Estonia introduces the travel-free travel fair
Tallinn - Estonia has already given the world the internet telephone service Skype and recently opened a NATO cyberdefence academy in its capital, Tallinn.
Now the Baltic nation, which is so in love with all things online that it sometimes brands itself "e-stonia," has come up with another internet first - a virtual travel fair.
The inaugural online travel fair, entitled "Travel Expo," runs October 27 through November 5. It is the idea of Estonian company Online Expo, run by young entrepreneurs Anna Lepp and Sergei Semjonov.
"We visited a traditional exhibition in Russia about a year ago," Lepp told Deutsche Presse-Agentur dpa. "When we were driving back to Estonia afterwards, we saw we had a huge amount of printed material to read, but we still had to go to the internet to get additional information. We asked ourselves 'Why can't we do the whole exhibition online?'"
They reasoned it should be possible to preserve the existing traditions and rules of organizing exhibitions and fairs, while making them more convenient, faster and more effective for exhibitors and visitors alike.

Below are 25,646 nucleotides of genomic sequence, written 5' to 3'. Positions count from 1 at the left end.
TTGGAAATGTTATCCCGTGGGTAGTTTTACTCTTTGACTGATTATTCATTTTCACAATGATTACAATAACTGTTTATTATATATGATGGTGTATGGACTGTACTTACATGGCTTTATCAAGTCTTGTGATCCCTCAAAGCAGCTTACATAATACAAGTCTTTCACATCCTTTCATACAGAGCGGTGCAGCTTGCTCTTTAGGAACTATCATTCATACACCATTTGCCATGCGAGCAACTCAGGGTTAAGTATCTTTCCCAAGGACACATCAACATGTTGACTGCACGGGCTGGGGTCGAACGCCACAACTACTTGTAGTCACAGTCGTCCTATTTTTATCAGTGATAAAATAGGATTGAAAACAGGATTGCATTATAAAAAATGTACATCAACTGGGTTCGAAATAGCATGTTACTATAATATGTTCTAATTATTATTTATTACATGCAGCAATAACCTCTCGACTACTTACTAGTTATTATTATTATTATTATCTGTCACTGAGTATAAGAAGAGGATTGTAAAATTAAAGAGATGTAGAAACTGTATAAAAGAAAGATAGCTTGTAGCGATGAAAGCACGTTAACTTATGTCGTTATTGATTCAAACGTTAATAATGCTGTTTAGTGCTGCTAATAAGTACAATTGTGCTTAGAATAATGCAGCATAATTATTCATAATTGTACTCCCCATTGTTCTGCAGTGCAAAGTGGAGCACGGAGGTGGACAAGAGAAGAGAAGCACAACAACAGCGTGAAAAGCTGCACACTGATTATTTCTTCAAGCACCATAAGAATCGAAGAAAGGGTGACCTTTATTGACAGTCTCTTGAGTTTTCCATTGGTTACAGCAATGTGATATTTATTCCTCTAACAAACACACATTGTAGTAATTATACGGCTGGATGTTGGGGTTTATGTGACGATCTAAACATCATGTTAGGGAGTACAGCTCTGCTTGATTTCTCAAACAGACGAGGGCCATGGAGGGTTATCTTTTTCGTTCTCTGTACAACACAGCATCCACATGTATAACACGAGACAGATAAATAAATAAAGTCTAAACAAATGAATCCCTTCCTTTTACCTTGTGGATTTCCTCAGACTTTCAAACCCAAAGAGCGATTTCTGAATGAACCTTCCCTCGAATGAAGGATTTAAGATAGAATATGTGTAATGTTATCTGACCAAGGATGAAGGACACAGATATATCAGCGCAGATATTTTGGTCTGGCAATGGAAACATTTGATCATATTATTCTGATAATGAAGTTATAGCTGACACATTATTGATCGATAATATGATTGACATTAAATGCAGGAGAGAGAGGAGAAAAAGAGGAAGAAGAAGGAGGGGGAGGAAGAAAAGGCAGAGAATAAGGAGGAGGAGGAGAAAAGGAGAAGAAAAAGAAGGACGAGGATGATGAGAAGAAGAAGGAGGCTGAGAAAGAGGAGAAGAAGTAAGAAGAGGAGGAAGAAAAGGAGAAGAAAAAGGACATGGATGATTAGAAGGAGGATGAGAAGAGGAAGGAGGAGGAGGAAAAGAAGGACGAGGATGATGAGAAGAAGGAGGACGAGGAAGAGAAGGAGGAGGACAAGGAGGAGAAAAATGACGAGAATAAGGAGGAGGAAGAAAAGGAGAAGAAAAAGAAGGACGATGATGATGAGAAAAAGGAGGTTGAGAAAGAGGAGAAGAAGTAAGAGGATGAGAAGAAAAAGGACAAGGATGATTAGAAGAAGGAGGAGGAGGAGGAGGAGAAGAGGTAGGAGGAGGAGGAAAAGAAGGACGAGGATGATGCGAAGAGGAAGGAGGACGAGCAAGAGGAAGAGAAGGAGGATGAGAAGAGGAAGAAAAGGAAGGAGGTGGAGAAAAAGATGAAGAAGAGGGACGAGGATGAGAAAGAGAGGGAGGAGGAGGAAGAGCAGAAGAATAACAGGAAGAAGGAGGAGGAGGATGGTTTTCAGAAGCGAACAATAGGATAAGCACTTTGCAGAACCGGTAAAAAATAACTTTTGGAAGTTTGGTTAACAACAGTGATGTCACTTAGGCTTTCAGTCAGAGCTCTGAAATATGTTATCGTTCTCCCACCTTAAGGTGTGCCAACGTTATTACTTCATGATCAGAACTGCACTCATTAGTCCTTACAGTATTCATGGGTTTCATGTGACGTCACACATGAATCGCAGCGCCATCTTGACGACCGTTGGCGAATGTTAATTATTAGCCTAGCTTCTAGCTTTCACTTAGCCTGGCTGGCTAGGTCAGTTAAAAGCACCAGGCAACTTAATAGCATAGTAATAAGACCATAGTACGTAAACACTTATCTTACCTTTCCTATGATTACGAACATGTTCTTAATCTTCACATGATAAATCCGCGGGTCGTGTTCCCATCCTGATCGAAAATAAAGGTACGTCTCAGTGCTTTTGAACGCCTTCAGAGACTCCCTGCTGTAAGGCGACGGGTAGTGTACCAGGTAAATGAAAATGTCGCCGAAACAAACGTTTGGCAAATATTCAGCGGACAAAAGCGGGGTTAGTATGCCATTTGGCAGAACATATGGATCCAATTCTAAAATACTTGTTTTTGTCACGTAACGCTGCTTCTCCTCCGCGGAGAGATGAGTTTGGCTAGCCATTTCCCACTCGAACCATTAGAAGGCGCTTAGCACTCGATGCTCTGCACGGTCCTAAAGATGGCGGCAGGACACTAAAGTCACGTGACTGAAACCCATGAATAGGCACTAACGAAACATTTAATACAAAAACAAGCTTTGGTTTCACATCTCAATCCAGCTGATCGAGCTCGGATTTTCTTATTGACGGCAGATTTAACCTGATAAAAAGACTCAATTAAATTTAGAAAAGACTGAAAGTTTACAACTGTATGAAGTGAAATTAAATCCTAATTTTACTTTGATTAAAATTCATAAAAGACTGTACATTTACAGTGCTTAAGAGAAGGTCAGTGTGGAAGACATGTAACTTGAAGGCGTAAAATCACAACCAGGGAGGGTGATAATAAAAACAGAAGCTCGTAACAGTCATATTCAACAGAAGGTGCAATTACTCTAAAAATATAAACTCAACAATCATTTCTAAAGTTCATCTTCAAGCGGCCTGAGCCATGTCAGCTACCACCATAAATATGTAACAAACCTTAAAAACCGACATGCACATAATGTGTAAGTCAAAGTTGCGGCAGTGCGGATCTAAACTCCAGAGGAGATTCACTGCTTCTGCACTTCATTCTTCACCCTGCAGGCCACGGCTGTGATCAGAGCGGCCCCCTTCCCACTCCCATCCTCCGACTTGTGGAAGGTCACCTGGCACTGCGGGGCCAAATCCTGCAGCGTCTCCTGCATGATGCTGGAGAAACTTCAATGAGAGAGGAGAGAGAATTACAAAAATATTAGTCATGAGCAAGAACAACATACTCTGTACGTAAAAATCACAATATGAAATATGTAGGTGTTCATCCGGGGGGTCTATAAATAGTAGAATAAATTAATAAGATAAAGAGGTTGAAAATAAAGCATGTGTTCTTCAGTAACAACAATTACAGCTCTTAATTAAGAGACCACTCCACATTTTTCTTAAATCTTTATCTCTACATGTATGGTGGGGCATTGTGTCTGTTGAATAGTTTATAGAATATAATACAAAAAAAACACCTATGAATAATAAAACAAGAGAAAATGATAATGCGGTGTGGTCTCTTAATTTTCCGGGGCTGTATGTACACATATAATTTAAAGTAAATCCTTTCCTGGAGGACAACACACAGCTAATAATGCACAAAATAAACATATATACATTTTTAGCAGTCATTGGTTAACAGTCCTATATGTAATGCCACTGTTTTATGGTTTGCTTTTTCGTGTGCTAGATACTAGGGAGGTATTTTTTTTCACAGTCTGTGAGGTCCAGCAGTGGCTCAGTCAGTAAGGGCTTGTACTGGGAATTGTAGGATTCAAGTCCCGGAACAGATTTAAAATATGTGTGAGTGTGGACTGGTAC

It's just as easy to talk to exhibitors online, Lepp believes. Nor has the company she and Semjonov formed to go online scrimped on marketing, spending 1.2 million Estonian kroons (96,000 dollars) on advertising, equivalent to the expenses of a regular travel fair.
Visitors to the event, at www. onlineexpo. com, can select their preferred language when they "arrive" and then interact with more than 100 exhibitors from Finland and the three Baltic states of Estonia, Latvia and Lithuania, without needing to queue, trudge from hall to hall or even leave the comfort of their favourite armchair.
Questions can be asked and brochures can be downloaded in real time. There will even be the same sorts of auctions, lotteries and other promotions one might encounter at a traditional trade fair, though opinions are likely to be mixed on the lack of leggy blondes handing out promotional materials.
The organisers believe they can attract 25,000 virtual visitors per day during Travel Expo's 10-day run. In order to prove how effective the format is, they say they will publish detailed visitor statistics after the event.
Though Travel Expo is the first exhibition of its kind, Lepp and Semjonov are already working on an even bigger virtual trade fair for 2009.
"Next year in March we will have a building and interior exhibition which will include Russia, the United States, Slovakia, the Czech Republic, Poland, Ukraine and Belarus," Lepp said. (dpa)